In our "Live your dream" series, I've featured several dancers from all over the world. We've talked about their struggles, hardships, free work and sacrifices they need to make to have families.
Today, I'd like to give you a peek into a Pittsburgh Ballet Theatre - a company that supports pregnancy.
Two dancers , Kaori Ogasawara and Erin Halloran
, share their experience with us today.
PBT leaves the decision on when a dancer should stop working and when she can return to the stage to the performer and the attending physician. PBT company members can take up to four months off without losing seniority.
Ogasawara is going into her fifth month. "When I dance, I'm happy. My doctor says, if Mom is happy, your baby must be happy, too."
Kaori Ogasawara & Christopher Rendall-Jackson perform in Pittsburgh Ballet Theatre's "La Sylphide"
Fifteen extra pounds has made a big difference for Ogasawara.
"I don't have the stamina. Usually I practice until I feel confident. Now, I can't practice more than two hours a day. I have to listen to my body."
The added weight also throws off her sense of balance, forcing her to recalibrate every movement.
"It's totally different. When I turn, it's a totally different weight shift. But everybody wants to dance until they can't. This is what we love. At the same time, this is my dream: I wanted to have a baby and come back to be a dancer again."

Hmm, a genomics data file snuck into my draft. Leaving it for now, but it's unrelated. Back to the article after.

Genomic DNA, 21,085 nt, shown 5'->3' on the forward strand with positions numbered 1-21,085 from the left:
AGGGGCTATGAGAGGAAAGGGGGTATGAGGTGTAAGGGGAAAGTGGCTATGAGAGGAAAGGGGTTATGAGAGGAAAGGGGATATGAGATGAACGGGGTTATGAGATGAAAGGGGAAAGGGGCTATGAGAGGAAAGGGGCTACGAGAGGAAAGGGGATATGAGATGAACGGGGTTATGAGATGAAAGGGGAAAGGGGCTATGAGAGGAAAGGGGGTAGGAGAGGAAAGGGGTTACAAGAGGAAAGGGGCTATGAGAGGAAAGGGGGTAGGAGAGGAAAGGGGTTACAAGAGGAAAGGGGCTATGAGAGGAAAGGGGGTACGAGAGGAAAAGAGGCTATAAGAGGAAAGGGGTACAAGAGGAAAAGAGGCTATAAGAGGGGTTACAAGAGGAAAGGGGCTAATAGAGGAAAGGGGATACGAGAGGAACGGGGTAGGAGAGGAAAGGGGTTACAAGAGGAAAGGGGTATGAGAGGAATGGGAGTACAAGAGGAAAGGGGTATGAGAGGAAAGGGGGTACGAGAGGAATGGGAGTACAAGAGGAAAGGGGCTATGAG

Halloran plans to return six to eight weeks after the baby is born, depending on how things go. "I'm sure I'll want to get back on stage as soon as I can, but I won't want to get back on stage before I'm in good shape."
For all working mothers, taking a leave from the workplace -- whether it's the office or the stage -- is a big change. For women in the performing arts, who invest years in preparing and training for careers that require extreme focus and dedication,
"it's a really hard decision," Halloran says. "You have mixed emotions about stopping what you love to do -- especially for a dancer, because you're body is a tool, and it's not the same for a while. Taking time off in a career that's relatively short -- it's a hard choice."
At the same time, she says, getting the chance to play a new role in real life -- that of a mom -- can enhance one's art. "Having another aspect of your life gives you life experience to draw from in your performance, and of course the pleasure of being a parent."
Erin Halloran performing pregnant
Attitudes toward parent performers have changed over time, so it's no longer a cut and dried choice between having a family and a performing career, Halloran says.
"I think it's becoming easier in the arts, and especially for ballet dancers, to have children. It wasn't so easy in the past. It's becoming more accepted. We're lucky at PBT. They're really supportive of the people with families."
I absolutely loved the very last line. Isn't it wonderful? I hope that more and more companies take on this attitude.
HAVE YOU WORKED THROUGH YOU PREGNANCY? WITH LITTLE BABY? HOW WAS IT?